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HSE's Prosecutions - Independent Legal Oversight?

This section looks at the issue of Independent Legal Oversight (ILO) and whether whether or not HSE's decision making adheres to the principles of ILO.

In 1981 the Royal Commission on Criminal Procedures (the Philips Report) recommended that prosecution decisions should be undertaken independently of those who investigate the offences and by lawyers.

In 2001, the Gower-Hammond Inquiry Report into the Customs and Excise recommended that there should be ILO of prosecution decisions.

The HSE as a result set up its own inquiry (to read more about this, click here) and recommended establishing a system of ILO within the HSE. The HSE however decided that before establishing such a system throughout the HSE it should be piloted in London and South East.

Until this time, all prosecution decisions were made by HSE inspectors, and not lawyers.

After a year - and despite a positive assessment - the prosecution pilot was disbanded and there was a decision not to roll the pilot out to other parts of the HSE due to the lack of resources.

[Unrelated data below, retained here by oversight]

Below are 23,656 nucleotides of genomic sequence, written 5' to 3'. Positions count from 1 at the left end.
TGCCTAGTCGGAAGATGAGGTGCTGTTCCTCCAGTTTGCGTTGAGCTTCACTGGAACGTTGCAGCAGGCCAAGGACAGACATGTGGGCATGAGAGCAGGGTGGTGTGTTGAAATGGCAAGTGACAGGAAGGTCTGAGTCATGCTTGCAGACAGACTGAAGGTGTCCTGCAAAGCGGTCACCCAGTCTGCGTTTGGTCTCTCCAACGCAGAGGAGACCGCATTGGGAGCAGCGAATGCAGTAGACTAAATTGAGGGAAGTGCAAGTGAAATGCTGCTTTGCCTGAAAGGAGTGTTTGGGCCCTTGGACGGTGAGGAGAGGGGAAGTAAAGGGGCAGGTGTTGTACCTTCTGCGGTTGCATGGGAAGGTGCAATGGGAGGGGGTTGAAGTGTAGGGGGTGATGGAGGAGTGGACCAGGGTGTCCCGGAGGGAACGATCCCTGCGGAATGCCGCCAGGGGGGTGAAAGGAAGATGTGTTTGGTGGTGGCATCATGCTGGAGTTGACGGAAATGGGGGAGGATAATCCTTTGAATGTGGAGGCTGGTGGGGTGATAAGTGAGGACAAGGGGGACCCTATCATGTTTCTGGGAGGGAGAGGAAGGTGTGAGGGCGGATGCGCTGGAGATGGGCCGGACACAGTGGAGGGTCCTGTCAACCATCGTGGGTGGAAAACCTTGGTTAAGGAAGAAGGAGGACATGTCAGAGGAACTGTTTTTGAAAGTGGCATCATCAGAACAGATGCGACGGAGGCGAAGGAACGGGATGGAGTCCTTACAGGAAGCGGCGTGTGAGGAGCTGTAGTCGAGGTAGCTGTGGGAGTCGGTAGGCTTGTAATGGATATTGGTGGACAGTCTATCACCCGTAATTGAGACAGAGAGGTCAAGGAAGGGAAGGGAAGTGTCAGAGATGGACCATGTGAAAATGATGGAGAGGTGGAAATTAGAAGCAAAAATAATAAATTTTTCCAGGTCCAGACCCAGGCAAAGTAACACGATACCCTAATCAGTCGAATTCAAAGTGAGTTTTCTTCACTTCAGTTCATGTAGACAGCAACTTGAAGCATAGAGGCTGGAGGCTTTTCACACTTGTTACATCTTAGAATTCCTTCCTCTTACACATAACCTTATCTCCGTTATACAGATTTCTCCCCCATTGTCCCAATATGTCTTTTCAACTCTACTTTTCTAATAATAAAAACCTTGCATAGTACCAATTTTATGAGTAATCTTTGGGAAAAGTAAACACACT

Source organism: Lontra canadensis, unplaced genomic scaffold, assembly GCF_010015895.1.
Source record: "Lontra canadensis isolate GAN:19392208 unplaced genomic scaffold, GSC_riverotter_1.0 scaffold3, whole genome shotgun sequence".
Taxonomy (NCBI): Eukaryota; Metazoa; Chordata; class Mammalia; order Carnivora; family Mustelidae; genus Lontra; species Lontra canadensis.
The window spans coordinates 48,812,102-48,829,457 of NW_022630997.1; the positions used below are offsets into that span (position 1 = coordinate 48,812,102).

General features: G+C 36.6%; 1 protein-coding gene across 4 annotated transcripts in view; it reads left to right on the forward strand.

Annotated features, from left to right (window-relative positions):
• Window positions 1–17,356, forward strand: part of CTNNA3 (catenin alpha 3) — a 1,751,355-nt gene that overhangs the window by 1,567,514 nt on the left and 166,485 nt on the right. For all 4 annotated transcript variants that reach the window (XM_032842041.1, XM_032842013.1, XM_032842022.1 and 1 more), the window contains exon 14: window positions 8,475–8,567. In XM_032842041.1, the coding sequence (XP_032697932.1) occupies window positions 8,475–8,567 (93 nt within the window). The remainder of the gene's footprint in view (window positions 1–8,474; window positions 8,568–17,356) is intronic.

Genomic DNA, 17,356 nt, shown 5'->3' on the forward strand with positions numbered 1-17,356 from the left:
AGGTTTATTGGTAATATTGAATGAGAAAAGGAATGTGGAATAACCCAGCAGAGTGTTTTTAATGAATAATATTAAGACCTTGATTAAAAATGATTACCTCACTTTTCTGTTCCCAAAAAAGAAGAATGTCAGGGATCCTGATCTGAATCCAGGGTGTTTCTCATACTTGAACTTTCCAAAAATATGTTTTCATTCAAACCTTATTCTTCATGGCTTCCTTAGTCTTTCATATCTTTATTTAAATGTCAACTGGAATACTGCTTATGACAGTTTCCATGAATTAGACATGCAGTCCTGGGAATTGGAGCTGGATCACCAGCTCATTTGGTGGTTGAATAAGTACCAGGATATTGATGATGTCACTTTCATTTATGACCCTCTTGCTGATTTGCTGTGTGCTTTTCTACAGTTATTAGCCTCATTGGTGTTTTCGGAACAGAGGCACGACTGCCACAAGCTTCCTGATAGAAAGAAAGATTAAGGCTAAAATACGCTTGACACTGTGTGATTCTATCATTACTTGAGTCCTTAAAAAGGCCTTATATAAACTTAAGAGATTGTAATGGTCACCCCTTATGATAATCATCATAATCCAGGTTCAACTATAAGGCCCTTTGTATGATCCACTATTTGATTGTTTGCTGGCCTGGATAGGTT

Instead the HSE decided to set up a system of ILO for only the most serious cases, and to make improvements on certain other aspects of the HSE's prosecution policy.

The Royal Commission on Criminal Procedure, 1981 - the need for Independent Legal Oversight
Inquiry into Customs and Excise about Prosecution Policy
How HSE's makes decisions about prosecutions
Inquiry by HSE into its own Prosecution policy
HSE's Pilot Prosecution Branch in London
HSE's current plans to revamp its prosecution, April 2004
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Page last updated on April 8, 2004